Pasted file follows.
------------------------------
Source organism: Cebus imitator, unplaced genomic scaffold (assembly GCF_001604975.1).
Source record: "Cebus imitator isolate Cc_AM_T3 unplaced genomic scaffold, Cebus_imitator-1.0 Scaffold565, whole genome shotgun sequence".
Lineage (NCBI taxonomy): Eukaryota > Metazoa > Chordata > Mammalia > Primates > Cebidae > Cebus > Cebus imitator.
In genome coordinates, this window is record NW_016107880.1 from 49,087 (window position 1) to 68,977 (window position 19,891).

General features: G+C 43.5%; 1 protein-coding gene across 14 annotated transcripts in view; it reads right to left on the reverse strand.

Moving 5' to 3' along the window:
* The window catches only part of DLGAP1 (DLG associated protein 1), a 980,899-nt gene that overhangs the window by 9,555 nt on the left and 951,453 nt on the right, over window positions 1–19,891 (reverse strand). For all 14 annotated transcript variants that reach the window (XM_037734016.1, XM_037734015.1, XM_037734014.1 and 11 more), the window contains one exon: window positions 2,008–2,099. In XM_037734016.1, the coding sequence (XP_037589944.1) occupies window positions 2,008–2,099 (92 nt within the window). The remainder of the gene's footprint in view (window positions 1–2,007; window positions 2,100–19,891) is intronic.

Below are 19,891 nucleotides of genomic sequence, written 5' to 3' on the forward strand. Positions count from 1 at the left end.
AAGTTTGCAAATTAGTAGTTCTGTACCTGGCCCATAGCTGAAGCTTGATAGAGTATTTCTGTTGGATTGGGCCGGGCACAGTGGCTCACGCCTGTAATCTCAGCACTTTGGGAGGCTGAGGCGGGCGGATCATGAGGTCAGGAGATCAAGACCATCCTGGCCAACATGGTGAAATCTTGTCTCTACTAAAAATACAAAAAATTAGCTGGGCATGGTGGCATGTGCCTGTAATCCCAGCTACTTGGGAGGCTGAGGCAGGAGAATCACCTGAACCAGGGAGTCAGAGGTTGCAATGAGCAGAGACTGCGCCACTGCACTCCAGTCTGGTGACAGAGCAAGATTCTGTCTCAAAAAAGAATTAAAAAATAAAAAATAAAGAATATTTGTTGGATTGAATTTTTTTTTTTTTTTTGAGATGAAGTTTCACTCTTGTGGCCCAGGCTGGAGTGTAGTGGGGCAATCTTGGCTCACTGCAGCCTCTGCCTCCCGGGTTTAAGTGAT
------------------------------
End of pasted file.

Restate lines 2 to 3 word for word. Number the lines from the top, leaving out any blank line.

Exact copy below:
Source record: "Cebus imitator isolate Cc_AM_T3 unplaced genomic scaffold, Cebus_imitator-1.0 Scaffold565, whole genome shotgun sequence".
Lineage (NCBI taxonomy): Eukaryota > Metazoa > Chordata > Mammalia > Primates > Cebidae > Cebus > Cebus imitator.